Feb 23, 2021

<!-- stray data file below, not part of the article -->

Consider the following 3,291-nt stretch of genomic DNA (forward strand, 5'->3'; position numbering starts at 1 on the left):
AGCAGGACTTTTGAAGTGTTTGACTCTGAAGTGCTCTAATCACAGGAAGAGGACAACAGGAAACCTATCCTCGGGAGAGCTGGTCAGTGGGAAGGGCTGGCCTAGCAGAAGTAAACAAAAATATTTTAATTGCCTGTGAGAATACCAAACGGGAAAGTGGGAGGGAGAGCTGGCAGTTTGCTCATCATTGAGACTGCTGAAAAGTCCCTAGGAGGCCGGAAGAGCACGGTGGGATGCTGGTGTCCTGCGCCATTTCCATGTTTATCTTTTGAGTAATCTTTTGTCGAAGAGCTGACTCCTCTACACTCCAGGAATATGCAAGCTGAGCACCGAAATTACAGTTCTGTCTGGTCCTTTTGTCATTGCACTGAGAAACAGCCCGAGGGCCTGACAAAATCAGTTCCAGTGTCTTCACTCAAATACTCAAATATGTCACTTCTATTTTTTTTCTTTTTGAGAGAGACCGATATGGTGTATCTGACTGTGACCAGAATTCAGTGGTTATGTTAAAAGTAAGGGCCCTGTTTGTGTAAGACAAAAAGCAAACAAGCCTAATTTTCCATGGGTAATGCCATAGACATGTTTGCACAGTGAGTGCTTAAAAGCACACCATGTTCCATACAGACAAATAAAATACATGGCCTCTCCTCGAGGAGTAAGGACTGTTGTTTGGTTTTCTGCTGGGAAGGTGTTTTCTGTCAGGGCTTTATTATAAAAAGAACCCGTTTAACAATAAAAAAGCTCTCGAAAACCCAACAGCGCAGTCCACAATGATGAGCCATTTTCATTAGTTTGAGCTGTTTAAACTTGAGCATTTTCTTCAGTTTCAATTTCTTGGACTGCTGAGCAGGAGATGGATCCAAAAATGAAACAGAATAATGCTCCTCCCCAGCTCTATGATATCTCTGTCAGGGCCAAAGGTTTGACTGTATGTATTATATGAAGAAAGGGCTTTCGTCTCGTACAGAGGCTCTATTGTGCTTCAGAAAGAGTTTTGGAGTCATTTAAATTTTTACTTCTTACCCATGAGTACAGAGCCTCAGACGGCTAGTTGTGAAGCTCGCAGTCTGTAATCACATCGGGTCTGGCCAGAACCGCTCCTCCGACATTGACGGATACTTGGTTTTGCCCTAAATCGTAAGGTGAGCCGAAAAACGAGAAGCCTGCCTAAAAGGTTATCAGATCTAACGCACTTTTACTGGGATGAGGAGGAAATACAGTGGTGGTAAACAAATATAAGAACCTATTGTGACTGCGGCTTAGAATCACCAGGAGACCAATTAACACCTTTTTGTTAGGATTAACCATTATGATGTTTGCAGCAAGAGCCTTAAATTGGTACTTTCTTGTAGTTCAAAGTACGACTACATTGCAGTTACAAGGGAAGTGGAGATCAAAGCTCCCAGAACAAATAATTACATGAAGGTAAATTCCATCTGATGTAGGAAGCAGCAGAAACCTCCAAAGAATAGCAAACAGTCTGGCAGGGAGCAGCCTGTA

A major thrust of Parkinson’s research today is exploring potential ways to slow the progression of the disease. Exercise may be one way and is recommended. Another possible approach is nutrition, although the evidence is not as solid as for exercise. Nonetheless, there is evidence that good nutrition and dietary practices can have beneficial effects for people with Parkinson’s, including lessening digestive symptoms, as well as preserving quality of life by lowering the risk of heart disease, stroke, diabetes, high blood pressure, and dementia. Improving digestive function may even improve the absorption and actions of medications. Dr. John Duda, Director of the Parkinson’s Disease Research, Education and Clinical Center at the Philadelphia Veterans Affairs Medical Center and Professor of Neurology at the University of Pennsylvania, a Parkinson’s Foundation Center of Excellence, recommends a plant-based, whole foods diet. In this podcast, the first of two with Dr. Duda, he explains what a whole foods diet is, how it differs from a standard American diet, and how people can reliably and comfortably change the way they eat.